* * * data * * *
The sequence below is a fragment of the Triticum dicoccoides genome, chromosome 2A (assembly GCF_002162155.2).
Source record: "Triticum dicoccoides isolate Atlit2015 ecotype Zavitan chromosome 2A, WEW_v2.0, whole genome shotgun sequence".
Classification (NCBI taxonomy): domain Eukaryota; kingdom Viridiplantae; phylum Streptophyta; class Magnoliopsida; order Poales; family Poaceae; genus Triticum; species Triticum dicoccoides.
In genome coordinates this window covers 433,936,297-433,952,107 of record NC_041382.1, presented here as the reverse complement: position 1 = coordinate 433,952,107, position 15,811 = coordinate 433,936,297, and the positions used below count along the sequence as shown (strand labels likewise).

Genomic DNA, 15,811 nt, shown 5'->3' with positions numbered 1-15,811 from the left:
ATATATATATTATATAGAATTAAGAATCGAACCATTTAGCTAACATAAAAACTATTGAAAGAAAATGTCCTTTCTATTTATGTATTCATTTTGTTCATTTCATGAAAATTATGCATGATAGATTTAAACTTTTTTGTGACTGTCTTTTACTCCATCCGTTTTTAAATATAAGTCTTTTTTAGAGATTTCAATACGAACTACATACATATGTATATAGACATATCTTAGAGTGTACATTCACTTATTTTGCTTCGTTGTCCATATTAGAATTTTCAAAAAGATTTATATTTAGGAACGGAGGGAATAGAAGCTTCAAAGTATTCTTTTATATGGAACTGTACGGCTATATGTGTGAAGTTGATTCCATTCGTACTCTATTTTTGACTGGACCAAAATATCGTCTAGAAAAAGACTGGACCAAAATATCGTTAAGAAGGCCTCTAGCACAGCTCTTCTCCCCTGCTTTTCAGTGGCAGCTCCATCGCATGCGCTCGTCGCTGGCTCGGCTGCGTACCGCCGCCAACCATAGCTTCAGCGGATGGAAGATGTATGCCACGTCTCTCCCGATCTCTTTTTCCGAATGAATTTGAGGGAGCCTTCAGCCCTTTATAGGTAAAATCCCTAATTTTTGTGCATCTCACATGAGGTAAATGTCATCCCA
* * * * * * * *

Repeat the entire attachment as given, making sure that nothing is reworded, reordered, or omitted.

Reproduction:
The sequence below is a fragment of the Triticum dicoccoides genome, chromosome 2A (assembly GCF_002162155.2).
Source record: "Triticum dicoccoides isolate Atlit2015 ecotype Zavitan chromosome 2A, WEW_v2.0, whole genome shotgun sequence".
Classification (NCBI taxonomy): domain Eukaryota; kingdom Viridiplantae; phylum Streptophyta; class Magnoliopsida; order Poales; family Poaceae; genus Triticum; species Triticum dicoccoides.
In genome coordinates this window covers 433,936,297-433,952,107 of record NC_041382.1, presented here as the reverse complement: position 1 = coordinate 433,952,107, position 15,811 = coordinate 433,936,297, and the positions used below count along the sequence as shown (strand labels likewise).

Genomic DNA, 15,811 nt, shown 5'->3' with positions numbered 1-15,811 from the left:
ATATATATATTATATAGAATTAAGAATCGAACCATTTAGCTAACATAAAAACTATTGAAAGAAAATGTCCTTTCTATTTATGTATTCATTTTGTTCATTTCATGAAAATTATGCATGATAGATTTAAACTTTTTTGTGACTGTCTTTTACTCCATCCGTTTTTAAATATAAGTCTTTTTTAGAGATTTCAATACGAACTACATACATATGTATATAGACATATCTTAGAGTGTACATTCACTTATTTTGCTTCGTTGTCCATATTAGAATTTTCAAAAAGATTTATATTTAGGAACGGAGGGAATAGAAGCTTCAAAGTATTCTTTTATATGGAACTGTACGGCTATATGTGTGAAGTTGATTCCATTCGTACTCTATTTTTGACTGGACCAAAATATCGTCTAGAAAAAGACTGGACCAAAATATCGTTAAGAAGGCCTCTAGCACAGCTCTTCTCCCCTGCTTTTCAGTGGCAGCTCCATCGCATGCGCTCGTCGCTGGCTCGGCTGCGTACCGCCGCCAACCATAGCTTCAGCGGATGGAAGATGTATGCCACGTCTCTCCCGATCTCTTTTTCCGAATGAATTTGAGGGAGCCTTCAGCCCTTTATAGGTAAAATCCCTAATTTTTGTGCATCTCACATGAGGTAAATGTCATCCCA